The Bad Stuff
I'm aware that I've made the punks sound like poverty-stricken lads who only want to build a better life for themselves, and that this probably doesn't jibe with your preconceptions. What about the safety pins and dog collars, you must be wondering. What abut the violence? What about the misogyny and pathological anomie? What about that groupie with the whip?

Well, my guess is that six months from now safety pins and dog collars—but not the wonderful spikey punk hair—will be as passe as platform shoes, replaced by less disquieting concepts in costume jewelry. But the rest of the bad stuff seemed durable enough. I saw fans betoken their affection by gobbing—spitting, in thick gobs—at their idols, I saw X-Ray Spex abandon the stage to their own rampaging fans, and I saw little Kevin Roland of the Killjoys placekick one kid off the monitors without missing a beat. I witnessed numerous fistfights. I learned that punks sometimes pogo with their hands at each other's throats and embrace in holds that resemble hammerlocks. And I read both Strummer and Rotten On Love. Strummer: "I can love them providing they don't come near me." Rotten: "Love is what you feel for a dog or a pussy cat. It doesn't apply to humans."

Yet none of this was anywhere near as appalling as I'd expected. I mean, I almost didn't bring my down jacket for fear someone would knife me and the feathers would all fly out, but the most antagonistic remark any punk offered in nine days was when some youngster addressed me as "Guv'nor" after I declined to share my beer with him. Admittedly, I didn't spend much time with the punk on the street, and I worry that I've somehow been hoodwinked by the British music biz, which is now taking the line that punk is nothing more than teenagers venting their (oh so sociologically justified) frustrations. But while I continue to find some punk music frightening, I am no longer very scared by the punks themselves. On the contrary, I consider their hostility healthy, especially in view of how much they've been maligned.

Synfesis
Poly Styrene is a plump young woman the color of Kraft caramel who brings a pop-art kind of pop sensibility to punk. She prefers "synfetic" clothes and wears braces on her teeth. Reputedly a former reggae singer, she's vague about how she made money before X-Ray Spex. But she did tell me that her manager, Falcon Stuart, used to direct films, and I know this is true because I've seen one--French Blue, a rather arty and off-putting exercise in king porn. This could make you worry about lyrics, like "Bind me tie me/Chain me to the wall/I wanna be a slave to you all." But they continue: "Oh bondage up yours/Oh bondage no more." Poly says she tires to make sure her lyrics aren't obvious; they're collections of images. Her artistic aim? "I try to make people fink."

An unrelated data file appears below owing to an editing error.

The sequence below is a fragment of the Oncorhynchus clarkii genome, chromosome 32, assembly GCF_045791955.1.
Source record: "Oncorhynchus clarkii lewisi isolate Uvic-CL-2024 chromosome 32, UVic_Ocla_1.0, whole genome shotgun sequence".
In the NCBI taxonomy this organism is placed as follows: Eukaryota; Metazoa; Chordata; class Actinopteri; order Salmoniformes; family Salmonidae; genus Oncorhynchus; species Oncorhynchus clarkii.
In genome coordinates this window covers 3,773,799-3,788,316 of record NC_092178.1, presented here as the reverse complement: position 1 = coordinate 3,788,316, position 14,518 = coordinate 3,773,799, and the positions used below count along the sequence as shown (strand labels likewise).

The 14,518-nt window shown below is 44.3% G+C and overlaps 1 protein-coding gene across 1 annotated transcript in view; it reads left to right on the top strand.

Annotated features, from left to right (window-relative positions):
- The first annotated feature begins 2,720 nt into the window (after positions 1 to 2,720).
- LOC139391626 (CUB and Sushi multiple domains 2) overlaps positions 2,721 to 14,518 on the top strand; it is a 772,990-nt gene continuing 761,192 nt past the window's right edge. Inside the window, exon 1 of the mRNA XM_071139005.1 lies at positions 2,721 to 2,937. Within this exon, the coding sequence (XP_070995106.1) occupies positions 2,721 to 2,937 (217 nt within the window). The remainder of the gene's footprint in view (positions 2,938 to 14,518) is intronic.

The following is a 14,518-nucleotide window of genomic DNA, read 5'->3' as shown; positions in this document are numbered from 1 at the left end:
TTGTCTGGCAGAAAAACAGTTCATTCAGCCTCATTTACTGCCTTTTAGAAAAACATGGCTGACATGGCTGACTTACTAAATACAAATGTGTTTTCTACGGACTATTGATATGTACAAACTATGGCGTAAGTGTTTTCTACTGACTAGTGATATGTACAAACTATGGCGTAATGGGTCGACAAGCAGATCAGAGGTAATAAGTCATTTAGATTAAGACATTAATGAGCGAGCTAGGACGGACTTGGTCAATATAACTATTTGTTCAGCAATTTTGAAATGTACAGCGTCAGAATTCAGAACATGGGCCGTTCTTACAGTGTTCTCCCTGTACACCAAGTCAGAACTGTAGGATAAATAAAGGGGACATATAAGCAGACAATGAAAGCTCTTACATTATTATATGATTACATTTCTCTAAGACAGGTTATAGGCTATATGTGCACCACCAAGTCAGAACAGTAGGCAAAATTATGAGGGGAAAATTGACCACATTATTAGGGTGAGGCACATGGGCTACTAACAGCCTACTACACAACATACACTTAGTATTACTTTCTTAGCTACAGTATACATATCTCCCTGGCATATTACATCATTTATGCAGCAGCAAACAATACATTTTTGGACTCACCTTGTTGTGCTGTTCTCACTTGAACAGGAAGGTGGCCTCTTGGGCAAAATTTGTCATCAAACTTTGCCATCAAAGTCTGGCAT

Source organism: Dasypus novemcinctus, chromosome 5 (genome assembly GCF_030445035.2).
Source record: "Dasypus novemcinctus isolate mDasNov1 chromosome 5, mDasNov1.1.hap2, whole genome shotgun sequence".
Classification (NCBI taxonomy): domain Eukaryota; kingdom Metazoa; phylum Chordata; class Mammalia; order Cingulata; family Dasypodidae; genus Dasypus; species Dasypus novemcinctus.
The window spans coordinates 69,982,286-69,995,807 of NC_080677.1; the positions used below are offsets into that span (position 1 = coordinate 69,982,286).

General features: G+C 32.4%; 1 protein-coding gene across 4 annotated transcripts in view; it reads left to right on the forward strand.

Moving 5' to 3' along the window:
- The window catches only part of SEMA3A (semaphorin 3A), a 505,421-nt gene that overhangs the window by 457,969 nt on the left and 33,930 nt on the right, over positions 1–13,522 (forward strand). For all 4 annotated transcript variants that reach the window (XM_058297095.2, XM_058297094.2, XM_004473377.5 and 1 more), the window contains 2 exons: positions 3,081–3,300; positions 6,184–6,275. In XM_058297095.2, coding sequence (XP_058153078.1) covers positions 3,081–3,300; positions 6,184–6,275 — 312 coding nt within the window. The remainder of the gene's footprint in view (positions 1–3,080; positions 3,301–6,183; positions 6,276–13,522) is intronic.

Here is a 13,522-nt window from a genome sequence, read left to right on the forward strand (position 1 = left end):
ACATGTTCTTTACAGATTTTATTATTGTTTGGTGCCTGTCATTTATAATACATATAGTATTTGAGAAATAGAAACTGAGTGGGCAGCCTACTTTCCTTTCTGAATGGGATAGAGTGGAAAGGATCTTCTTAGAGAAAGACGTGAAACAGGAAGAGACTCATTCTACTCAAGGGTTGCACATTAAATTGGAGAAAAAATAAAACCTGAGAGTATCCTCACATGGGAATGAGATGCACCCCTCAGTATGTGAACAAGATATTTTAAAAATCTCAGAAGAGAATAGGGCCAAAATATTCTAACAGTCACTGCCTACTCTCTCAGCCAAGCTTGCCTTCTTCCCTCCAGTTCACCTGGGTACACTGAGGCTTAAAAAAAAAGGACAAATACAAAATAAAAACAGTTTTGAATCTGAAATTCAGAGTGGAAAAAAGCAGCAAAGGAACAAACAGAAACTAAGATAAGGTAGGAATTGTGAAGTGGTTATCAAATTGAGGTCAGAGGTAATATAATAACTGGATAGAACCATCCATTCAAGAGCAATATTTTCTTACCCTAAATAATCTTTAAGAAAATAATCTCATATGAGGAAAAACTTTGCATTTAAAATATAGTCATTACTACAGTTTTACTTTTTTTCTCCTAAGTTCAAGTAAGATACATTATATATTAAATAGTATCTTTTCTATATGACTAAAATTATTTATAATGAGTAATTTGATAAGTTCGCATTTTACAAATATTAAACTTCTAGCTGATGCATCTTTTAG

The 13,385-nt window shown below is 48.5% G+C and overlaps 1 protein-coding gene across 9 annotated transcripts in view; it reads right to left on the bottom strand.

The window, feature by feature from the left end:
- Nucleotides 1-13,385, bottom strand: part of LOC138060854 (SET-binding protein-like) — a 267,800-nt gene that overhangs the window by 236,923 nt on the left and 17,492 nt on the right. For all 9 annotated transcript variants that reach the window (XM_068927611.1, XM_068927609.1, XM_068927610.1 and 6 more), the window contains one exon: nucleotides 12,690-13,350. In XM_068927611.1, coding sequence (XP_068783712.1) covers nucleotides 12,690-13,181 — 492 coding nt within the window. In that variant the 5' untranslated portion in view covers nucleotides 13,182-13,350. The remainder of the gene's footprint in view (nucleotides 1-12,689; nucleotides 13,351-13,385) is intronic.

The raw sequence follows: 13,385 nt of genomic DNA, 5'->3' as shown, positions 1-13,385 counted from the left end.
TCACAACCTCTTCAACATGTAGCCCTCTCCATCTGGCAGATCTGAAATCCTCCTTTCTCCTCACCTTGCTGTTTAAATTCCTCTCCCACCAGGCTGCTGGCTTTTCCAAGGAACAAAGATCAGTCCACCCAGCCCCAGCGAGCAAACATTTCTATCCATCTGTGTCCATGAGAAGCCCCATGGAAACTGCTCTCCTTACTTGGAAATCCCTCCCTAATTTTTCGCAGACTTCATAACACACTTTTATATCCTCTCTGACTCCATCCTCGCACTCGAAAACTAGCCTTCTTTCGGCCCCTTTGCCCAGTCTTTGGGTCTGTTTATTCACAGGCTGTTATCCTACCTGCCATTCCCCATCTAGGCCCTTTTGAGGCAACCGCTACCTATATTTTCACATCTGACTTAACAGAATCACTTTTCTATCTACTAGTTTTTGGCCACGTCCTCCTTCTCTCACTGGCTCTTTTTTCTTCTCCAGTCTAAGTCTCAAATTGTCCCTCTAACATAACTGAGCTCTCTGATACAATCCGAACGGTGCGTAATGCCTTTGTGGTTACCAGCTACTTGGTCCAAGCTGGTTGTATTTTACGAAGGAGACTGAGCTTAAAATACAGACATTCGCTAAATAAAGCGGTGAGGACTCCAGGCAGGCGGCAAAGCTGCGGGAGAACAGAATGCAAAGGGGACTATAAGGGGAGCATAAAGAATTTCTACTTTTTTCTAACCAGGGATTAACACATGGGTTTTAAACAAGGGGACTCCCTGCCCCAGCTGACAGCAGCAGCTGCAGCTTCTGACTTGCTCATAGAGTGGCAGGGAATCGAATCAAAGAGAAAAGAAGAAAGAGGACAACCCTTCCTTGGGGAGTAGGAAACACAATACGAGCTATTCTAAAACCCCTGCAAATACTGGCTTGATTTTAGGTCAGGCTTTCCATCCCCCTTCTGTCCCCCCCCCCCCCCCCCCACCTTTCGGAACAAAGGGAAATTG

Fashion Plate
For five minutes after we were introduced, Bernard Rhodes, the Clash's manager, subjected me to skeptical questions and comments implying that I was a poser. I held my ground, which was apparently what he wanted, because soon he was treating me to the English teen version of Sartor Resartus. "The differences are so subtle," he told me. "Shoelaces—you can spend half an hour deciding what shoelaces to wear." Rhodes was wearing aviator glasses, a bezippered gray cloth jacket, a Clash T-shirt, a large digital watch, jeans with rolled cuffs, chartreuse socks, and black oxfords. I did not notice anything special about his shoelaces.

Gobbing I could do without, as could the gobbed-upon, but even gobbing carries metaphorical weight, a weight that reaches its zenith in the pogo. The pogo is more than oafs jumping up and down; its reputation as an idiot dance preceding a punch-up misses entirely the joy, humor, and madness of the real thing. Pogoers don't just jump—they leap, as high as they can for as long as they can, exhilarated to the point of exhaustion. The dance is very physical, with much flailing and crashing near the center, and most pogoers are male. At first they flew strictly solo, but soon couple-dancing began, and with it the stranglehold developed. It was startling to see two 16-year-old boys, their faces shining with sweat and glee, pretending to throttle each other in what amounted to an airborne playfight. But I hadn't encountered such joyful-looking kids at a rock concert in years. This dance did justice to something about rock and roll that all the fast steps and sexy grinds ignored--its exultant competitiveness, its aggressive fun.

Not that pogoers confine themselves to playfighting. People trip and tromp on each other and come to blows—less often than has been reported but more than at a Renaissance concert. Only who needs a Renaissance concert? This is rock and roll, and in England rock and roll (like football, only less so) has always occasioned violence. Yet there were only one or two scuffles a night at the gigs I attended, and I neither saw nor was told about anything to compare, for instance, with the Beatles' second professional engagement, where a 16-year-old boy was kicked to death. I would describe firecrackers at Bad Company concerts as violent, and I would describe Johnny Rotten's vocal attack as violent. But I would describe punk as rough.

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